23 October 2018
Peter Woo warns Hong Kong's youth not to sacrifice their future. Photo: HKEJ
Peter Woo warns Hong Kong's youth not to sacrifice their future. Photo: HKEJ

Peter Woo joins tycoons in condemning Occupy Central

Peter Woo, chairman of Wharf (Holdings) Ltd. (00004.HK), is the latest voice among Hong Kong’s business elite to denounce Occupy Central, saying the “illegal movement” is making an unwise move by resorting to civil disobedience to push their idea of universal suffrage.

Speaking after the company’s annual general meeting on Monday, Woo said the Basic Law is clear that the chief executive is chosen “by negotiation first, and then election”. The civil nomination proposed by the pan-democrats is one-sided, the Hong Kong Economic Journal reported Tuesday.

Woo, a member of the Standing Committee of the Chinese People’s Political Consultative Conference, also stressed that the Sino-British Joint Declaration only says Hong Kong enjoys a high degree of autonomy — not full autonomy. He said it would be unwise to use illegal means to change the situation.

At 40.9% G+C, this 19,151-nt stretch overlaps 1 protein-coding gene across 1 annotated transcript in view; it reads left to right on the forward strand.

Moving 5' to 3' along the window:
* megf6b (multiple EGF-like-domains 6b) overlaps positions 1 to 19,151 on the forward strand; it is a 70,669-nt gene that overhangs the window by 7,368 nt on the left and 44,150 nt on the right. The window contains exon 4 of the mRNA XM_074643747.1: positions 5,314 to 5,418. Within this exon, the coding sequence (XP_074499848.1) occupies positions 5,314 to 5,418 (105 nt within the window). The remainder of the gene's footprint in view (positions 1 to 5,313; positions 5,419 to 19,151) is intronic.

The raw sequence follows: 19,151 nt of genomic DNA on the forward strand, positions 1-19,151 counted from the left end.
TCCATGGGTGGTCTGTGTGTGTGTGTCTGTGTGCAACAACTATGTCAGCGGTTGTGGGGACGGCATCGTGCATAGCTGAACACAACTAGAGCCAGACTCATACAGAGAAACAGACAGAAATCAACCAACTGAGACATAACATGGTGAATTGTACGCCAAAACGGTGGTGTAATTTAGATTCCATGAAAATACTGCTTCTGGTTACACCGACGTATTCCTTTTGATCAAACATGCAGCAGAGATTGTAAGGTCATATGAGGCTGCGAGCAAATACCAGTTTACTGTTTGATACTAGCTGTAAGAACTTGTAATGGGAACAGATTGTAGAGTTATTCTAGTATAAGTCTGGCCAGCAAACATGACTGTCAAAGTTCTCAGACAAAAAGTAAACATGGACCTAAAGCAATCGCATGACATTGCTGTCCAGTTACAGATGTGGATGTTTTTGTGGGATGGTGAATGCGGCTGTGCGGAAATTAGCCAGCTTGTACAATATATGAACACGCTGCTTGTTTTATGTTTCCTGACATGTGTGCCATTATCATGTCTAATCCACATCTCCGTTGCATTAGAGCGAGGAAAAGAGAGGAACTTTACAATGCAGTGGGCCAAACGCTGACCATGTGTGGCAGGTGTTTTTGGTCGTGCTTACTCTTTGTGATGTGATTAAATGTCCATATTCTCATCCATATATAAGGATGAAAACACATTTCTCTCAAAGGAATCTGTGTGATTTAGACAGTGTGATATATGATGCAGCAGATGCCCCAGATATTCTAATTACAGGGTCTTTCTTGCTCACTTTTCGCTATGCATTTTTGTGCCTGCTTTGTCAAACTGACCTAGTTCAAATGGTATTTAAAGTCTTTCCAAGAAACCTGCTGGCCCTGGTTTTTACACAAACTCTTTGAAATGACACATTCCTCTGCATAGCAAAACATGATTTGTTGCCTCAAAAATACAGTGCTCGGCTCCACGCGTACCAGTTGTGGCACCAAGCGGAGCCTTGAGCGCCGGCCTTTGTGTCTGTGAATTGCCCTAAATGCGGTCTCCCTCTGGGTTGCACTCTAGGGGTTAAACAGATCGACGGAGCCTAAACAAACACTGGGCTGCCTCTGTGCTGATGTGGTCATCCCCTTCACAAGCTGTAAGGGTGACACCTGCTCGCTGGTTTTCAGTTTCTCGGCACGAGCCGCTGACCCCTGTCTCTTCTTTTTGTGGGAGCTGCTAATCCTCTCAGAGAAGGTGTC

Woo called on Hong Kong’s youth to treasure their own future, warning that joining the civil disobedience movement could sacrifice their future over the next 30 years.

He also urged the city to accept the electoral proposal put forward by the government, as Hong Kong people can get greater political power at “zero cost” and the central government may not accept any new proposal five years later.

Hong Kong people “should better watch themselves” as 16 years have already passed since the Basic Law, which ensures there will be no changes in the city’s capitalist system and lifestyle for 50 years, was promulgated, Woo said, adding that only 34 years are left.

The businessman also echoed the words of Zhou Nan, a former director of Xinhua’s Hong Kong branch who said the People’s Liberation Army would intervene if riots broke out in the city.

Reacting to Woo’s remarks, Chan Kin-man, one of the organizers of Occupy Central, said the Basic Law never mentioned negotiation as a means to choose the chief executive. He said Woo had distorted the meaning of the Sino-British Joint Declaration and annexed this distorted meaning to the Basic Law.

Before Woo, business tycoons Li Ka-shing, Lee Shau-kee, Henry Cheng Kar-shun, Ronnie Chan Chi-chung and Lui Che-woo also lashed out at the Occupy Central protest set to be held on July 1.

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EJ Insight reporter

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